Case studies of recent Russian aggressive actions in Ukraine, Russian security-related acts in Estonia, and a discourse analysis of the effects Russian aggression in Ukraine have had on Estonian discourses and policy



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Tartu Ülikool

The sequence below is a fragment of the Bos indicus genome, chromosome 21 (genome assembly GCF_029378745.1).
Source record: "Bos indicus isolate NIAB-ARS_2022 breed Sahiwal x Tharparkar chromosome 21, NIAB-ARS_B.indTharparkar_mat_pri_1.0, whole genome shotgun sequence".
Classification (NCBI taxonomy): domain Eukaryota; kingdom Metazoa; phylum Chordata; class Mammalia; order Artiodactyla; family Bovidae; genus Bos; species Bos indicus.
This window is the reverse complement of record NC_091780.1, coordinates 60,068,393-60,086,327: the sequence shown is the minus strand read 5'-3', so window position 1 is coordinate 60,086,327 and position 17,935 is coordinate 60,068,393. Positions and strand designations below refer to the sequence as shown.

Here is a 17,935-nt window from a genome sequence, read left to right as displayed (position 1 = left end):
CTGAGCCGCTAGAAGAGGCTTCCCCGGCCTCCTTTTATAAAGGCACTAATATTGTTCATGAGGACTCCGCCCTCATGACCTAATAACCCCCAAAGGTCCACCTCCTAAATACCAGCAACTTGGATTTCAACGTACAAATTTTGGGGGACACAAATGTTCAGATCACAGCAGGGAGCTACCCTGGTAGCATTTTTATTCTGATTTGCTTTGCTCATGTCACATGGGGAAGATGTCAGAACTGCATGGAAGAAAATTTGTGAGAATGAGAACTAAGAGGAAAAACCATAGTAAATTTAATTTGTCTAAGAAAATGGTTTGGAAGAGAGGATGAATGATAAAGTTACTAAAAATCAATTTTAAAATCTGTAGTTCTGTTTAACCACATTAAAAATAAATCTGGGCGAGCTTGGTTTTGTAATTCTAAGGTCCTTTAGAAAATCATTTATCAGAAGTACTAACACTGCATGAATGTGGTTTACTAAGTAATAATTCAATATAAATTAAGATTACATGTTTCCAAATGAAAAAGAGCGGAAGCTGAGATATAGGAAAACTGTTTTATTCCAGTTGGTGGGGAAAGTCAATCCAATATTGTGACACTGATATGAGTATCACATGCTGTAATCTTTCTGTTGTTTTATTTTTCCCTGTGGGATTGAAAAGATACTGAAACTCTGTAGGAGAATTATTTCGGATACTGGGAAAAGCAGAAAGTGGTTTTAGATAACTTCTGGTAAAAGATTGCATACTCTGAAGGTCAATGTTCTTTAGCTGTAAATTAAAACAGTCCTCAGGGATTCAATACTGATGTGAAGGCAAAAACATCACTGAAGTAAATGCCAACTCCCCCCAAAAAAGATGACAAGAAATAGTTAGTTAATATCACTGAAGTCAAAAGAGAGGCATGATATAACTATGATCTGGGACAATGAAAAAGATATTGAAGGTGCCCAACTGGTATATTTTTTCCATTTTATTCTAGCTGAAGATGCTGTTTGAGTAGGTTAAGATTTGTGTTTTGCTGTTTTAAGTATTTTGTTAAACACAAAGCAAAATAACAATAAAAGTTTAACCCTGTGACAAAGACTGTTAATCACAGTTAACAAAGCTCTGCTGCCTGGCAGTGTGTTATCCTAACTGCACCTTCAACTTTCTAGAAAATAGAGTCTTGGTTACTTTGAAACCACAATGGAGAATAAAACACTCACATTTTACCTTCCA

This master’s thesis explores gaps in research regarding the effects Russian aggression in Ukraine have had on high-level Estonian political and security discourses, and in effect, policy. Furthermore, the recent full-scale invasion of Ukraine and its effects on Estonia were examined in detail. One of the striking discoveries of this thesis was that Estonia, even though it is a small country, is particularly assertive regarding its neighbour Russia when it comes to security issues, as Estonia is fully aware that they could lose their democratic society if they are Russia’s next target after Ukraine. The aim of the thesis was not only to evaluate Russian aggression in Ukraine, and Russian-Estonian security problems, but also to understand the effects Russian aggression in Ukraine have had on Estonia. These effects were found in publicly available discourse of high level Estonian political figures and Estonian defence documents, that others have not yet analysed, and a direct correlation was seen between Russian aggression in Ukraine and changes to Estonian security policy. Furthermore, these events sparked debate in Estonia on how to deter Russian aggression. While exploring George F. Kennan’s famous theory of containment, striking similarities were found between the political culture of Soviet Russia and Putin’s regime. Furthermore, Kennan’s containment theory was found to remain relevant, as Estonia today has also encouraged a policy of containing Russia by encouraging cooperation with allies, the applying of sanctions to deter negative behaviour by Russia, adjusting Estonian security policies, and inviting NATO contingents on Estonian soil.